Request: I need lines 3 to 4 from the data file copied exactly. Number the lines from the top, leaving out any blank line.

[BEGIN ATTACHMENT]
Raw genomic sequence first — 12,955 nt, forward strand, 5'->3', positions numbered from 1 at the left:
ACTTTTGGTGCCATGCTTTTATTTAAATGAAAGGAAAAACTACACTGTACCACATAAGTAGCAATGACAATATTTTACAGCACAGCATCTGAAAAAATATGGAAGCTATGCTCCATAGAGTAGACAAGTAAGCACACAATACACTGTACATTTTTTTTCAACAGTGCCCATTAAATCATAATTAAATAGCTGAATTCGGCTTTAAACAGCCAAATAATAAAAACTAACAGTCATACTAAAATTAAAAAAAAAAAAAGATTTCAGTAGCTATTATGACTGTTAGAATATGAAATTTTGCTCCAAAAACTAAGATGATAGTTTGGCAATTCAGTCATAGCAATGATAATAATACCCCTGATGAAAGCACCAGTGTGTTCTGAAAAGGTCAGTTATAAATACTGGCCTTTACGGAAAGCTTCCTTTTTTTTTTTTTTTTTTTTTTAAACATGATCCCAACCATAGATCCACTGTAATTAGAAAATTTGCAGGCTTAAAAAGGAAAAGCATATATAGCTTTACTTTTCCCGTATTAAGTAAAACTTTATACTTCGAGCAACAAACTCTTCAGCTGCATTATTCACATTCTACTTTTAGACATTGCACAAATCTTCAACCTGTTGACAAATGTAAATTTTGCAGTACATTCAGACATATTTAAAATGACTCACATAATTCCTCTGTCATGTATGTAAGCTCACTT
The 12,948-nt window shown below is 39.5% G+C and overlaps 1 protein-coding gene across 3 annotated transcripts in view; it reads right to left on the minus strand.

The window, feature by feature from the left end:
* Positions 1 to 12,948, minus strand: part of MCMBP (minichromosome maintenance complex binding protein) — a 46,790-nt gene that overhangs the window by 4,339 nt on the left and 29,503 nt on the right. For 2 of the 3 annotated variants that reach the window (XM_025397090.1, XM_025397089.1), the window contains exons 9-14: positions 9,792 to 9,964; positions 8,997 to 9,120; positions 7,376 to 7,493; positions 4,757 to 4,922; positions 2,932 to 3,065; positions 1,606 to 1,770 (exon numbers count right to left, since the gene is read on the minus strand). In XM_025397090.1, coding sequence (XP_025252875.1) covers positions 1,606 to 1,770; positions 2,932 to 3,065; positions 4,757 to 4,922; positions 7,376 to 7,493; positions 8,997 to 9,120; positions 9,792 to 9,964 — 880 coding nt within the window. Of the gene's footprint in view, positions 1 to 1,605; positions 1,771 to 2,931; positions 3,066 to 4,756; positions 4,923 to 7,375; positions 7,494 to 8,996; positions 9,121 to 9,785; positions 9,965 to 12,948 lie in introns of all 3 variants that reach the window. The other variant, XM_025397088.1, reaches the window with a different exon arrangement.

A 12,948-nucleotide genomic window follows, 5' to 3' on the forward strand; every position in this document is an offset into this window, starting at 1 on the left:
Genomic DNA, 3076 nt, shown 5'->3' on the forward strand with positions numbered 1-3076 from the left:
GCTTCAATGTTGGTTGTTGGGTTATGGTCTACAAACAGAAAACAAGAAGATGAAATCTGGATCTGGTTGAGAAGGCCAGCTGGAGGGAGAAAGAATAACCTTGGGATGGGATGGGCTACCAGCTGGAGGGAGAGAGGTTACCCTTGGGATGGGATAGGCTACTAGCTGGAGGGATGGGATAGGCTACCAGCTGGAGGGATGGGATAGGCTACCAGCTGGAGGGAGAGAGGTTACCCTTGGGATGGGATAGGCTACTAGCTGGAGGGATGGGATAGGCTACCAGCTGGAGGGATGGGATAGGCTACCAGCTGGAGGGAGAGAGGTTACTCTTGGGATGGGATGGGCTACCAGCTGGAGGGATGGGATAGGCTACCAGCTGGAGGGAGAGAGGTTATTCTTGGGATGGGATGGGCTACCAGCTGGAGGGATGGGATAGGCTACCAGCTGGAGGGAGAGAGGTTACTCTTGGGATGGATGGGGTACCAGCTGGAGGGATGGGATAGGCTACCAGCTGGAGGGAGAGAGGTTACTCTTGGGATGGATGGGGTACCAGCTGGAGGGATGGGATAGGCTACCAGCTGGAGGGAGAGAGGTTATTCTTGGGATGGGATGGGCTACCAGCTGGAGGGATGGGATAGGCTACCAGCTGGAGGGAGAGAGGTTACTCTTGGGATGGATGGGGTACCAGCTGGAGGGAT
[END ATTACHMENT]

The 12,948-nt window shown below is 39.5% G+C and overlaps 1 protein-coding gene across 3 annotated transcripts in view; it reads right to left on the minus strand.

The window, feature by feature from the left end: